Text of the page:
well, i think i kind of addressed this above (and, clearly, i disagree with you, tim, in that i DO think i can say it’s my opinion and not ys’s). i’m a little confused about the “group article condemning battle cry” you mention being on our freebies table. i haven’t been out on the core yet this year (i go out in two weeks), so i don’t know exactly what’s out there on those tables. but are you sure it was group? group and atf have partnered on stuff in the past (including a youth ministry event a couple years ago). i’d be a little surprised if they published an article condemning atf. but, hey, i could be wrong. i’m wondering if it was the journal of student ministries, which DID run an article, by steve argue, expressing frustration over war and battle language in youth ministry. and maybe JSM put that article out as a freebie to try to entice potential subscribers? i don’t know — i’m just guessing. even if that’s the case, JSM — while we are partners on it — operates independantly of ys. we don’t have anything to do with developing the content of JSM — we just have a partnership with them.
now… a word of clarification about ron himself. a couple years ago, ron and i had a major come-to-jesus meeting. we were both speaking at another youth ministry event (that neither of our organizations were hosting). and, we’d never officially met. we’d both spoken negatively, publically and privately, about each other for quite a while. but we’d never exchanged a word, personally.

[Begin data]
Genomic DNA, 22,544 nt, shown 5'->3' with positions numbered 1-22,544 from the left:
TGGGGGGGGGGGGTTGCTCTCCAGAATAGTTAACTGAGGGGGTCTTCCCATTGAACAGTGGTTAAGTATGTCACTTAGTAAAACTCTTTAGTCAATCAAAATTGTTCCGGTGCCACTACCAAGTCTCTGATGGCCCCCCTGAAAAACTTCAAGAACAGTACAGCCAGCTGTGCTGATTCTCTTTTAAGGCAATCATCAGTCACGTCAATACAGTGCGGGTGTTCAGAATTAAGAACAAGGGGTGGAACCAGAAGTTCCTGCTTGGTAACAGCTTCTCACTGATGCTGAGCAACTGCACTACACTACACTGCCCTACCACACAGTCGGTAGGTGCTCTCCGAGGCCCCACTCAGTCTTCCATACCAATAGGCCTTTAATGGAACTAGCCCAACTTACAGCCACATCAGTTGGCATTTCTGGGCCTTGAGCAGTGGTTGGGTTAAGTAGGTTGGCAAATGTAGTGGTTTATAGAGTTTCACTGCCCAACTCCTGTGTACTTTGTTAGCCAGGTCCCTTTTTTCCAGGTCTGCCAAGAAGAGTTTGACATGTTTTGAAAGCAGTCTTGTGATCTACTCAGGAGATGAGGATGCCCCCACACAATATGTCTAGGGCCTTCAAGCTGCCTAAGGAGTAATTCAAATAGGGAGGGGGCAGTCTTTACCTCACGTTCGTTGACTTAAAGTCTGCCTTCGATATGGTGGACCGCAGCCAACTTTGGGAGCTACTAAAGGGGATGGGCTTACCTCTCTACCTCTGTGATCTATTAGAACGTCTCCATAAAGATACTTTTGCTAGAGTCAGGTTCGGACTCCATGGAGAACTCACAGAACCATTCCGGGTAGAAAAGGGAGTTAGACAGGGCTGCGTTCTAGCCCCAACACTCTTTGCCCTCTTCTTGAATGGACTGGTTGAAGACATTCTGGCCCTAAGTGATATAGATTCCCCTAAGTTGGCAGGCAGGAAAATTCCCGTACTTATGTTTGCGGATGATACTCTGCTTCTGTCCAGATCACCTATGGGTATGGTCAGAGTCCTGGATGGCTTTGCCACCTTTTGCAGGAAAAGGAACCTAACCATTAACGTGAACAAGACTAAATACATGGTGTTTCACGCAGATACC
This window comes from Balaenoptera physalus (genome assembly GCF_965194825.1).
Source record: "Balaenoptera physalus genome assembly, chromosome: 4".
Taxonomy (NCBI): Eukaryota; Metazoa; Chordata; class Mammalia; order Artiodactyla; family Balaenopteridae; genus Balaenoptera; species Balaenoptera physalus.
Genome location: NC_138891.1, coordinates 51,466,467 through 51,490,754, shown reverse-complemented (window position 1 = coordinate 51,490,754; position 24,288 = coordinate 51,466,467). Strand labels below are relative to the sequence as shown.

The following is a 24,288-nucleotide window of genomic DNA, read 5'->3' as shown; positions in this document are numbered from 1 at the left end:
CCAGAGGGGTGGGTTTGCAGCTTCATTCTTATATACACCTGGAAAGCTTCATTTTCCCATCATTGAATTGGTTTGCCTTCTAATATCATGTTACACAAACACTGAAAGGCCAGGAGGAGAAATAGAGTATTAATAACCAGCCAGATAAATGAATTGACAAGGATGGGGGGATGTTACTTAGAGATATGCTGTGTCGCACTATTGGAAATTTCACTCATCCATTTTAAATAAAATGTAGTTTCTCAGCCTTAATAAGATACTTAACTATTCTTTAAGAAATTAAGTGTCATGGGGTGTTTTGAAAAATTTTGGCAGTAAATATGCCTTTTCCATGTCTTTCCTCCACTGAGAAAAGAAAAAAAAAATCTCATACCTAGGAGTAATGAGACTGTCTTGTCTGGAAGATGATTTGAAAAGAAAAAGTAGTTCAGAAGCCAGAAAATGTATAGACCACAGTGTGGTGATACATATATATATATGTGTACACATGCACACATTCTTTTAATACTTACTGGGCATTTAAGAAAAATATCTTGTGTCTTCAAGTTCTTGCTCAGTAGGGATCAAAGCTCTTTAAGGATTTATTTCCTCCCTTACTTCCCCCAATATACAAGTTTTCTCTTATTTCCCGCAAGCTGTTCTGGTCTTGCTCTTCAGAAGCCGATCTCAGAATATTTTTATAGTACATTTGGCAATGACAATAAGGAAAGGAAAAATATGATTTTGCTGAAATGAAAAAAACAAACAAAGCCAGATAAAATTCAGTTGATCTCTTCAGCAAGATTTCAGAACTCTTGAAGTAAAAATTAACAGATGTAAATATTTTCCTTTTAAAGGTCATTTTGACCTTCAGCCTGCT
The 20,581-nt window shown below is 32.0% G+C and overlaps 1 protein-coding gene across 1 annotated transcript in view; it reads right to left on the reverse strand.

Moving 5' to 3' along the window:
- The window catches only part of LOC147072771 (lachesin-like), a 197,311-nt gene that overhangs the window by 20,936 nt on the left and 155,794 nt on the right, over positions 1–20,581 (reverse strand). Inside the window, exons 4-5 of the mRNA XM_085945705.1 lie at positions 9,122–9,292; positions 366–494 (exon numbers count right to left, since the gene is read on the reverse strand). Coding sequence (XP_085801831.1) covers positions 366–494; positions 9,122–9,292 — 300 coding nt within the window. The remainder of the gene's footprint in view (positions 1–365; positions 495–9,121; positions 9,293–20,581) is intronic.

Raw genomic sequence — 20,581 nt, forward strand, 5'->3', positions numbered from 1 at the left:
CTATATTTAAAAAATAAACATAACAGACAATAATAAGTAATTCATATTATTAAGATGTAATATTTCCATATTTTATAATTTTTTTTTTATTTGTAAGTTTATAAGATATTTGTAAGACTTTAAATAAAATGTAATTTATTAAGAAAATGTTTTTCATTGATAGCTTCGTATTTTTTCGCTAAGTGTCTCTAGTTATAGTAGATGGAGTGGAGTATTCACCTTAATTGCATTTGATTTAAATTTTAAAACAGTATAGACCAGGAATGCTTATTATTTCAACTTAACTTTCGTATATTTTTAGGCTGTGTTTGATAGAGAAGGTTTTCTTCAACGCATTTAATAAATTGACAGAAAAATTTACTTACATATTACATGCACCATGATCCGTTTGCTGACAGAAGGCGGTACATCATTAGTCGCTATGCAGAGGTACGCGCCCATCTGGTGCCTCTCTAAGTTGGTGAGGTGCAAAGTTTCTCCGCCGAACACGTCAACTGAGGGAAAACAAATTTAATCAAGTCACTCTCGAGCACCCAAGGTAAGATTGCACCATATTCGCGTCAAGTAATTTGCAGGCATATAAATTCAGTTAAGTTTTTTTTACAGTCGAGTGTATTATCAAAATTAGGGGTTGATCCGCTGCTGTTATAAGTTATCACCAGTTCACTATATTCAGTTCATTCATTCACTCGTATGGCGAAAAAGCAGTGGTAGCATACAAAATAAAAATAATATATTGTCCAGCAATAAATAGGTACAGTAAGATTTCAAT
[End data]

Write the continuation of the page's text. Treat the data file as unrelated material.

when we met, we knew we needed to talk. i mentioned this to ron when we passed each other at one point (during the event), and — to his credit — he came and sat in the back of a seminar i was leading, listening and taking notes during the entire thing. he waited while i answered questions afterward. and then we went for a walk in the park (seriously – the whole thing, as a visual memory, has a bit of humor, because a film crew was shooting a scene for CSI in the park next to the event site, and ron and i walked through the park and sat at a picnic table to talk).
once we sat in the park and got past the initial small talk, i started weeping. i mean, really weeping. not convulsing, but tears streaming, and a bit hard to catch my breath. i told ron that i thought our speaking poorly of each other was breaking the heart of god. he agreed. i asked for his forgiveness, which he granted. he asked for mine, which i gave. then we had a very hard, but good, conversation about what we WOULD and what we WOULD NOT say about each other and each other’s organizations. we talked about what drives us crazy about each others organizations, and about what we would never agree on. we agreed that there were SIGNIFICANT differences in approach, based out of core values and theology, that we would likely never resolve. and we agreed that was ok to talk about. we also agreed that we could no longer question each other’s motives, and that we could no longer speak poorly of each other’s character.
then we held hands and prayed. we prayed for forgiveness, and we prayed for each other’s ministries. (again, i’m sure the scene was an odd one to the various youth workers wandering by! me and ron luce, crying and praying and holding hands, sitting at a picnic table in a park where a film crew was 20 feet away. people likely wondered if were we acting as part of some scene!)
i DO believe that ron is a guy who is pursuing god, and is trying to respond to god’s call on his life. i DO NOT believe that ron is evil or only motivated by impure motivations. i STRONGLY disagree with some of ron and ATF’s assumptions and approaches (particularly, with the massive use of war metaphors, and with their approach to culture).
but let me end with this: my belief in ron as a human combined with my ongoing disagreement with some of what his organization says and does leaves me realizing that there must be places where i and the organization i work for are misguided also.